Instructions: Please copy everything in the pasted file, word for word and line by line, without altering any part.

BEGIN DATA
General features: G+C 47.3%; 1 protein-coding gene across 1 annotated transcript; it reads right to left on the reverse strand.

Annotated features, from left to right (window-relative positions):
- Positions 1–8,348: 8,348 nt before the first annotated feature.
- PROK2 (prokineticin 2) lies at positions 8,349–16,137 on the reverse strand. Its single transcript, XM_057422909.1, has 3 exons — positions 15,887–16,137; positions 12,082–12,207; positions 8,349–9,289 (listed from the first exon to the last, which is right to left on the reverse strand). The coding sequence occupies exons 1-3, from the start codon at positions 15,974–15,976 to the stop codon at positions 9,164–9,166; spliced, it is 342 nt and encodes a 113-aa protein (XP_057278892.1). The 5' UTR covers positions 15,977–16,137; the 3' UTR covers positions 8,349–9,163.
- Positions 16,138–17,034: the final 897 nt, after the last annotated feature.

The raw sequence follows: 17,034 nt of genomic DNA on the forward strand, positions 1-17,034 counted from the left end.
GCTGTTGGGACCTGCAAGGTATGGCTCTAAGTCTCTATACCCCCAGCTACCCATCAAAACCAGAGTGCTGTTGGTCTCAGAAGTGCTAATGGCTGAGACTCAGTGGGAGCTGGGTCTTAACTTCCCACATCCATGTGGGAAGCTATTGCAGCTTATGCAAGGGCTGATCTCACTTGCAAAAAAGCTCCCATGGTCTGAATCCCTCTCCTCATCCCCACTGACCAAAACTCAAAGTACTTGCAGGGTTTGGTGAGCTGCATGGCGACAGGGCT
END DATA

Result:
General features: G+C 47.3%; 1 protein-coding gene across 1 annotated transcript; it reads right to left on the reverse strand.

Annotated features, from left to right (window-relative positions):
- Positions 1–8,348: 8,348 nt before the first annotated feature.
- PROK2 (prokineticin 2) lies at positions 8,349–16,137 on the reverse strand. Its single transcript, XM_057422909.1, has 3 exons — positions 15,887–16,137; positions 12,082–12,207; positions 8,349–9,289 (listed from the first exon to the last, which is right to left on the reverse strand). The coding sequence occupies exons 1-3, from the start codon at positions 15,974–15,976 to the stop codon at positions 9,164–9,166; spliced, it is 342 nt and encodes a 113-aa protein (XP_057278892.1). The 5' UTR covers positions 15,977–16,137; the 3' UTR covers positions 8,349–9,163.
- Positions 16,138–17,034: the final 897 nt, after the last annotated feature.

The raw sequence follows: 17,034 nt of genomic DNA on the forward strand, positions 1-17,034 counted from the left end.
GCTGTTGGGACCTGCAAGGTATGGCTCTAAGTCTCTATACCCCCAGCTACCCATCAAAACCAGAGTGCTGTTGGTCTCAGAAGTGCTAATGGCTGAGACTCAGTGGGAGCTGGGTCTTAACTTCCCACATCCATGTGGGAAGCTATTGCAGCTTATGCAAGGGCTGATCTCACTTGCAAAAAAGCTCCCATGGTCTGAATCCCTCTCCTCATCCCCACTGACCAAAACTCAAAGTACTTGCAGGGTTTGGTGAGCTGCATGGCGACAGGGCT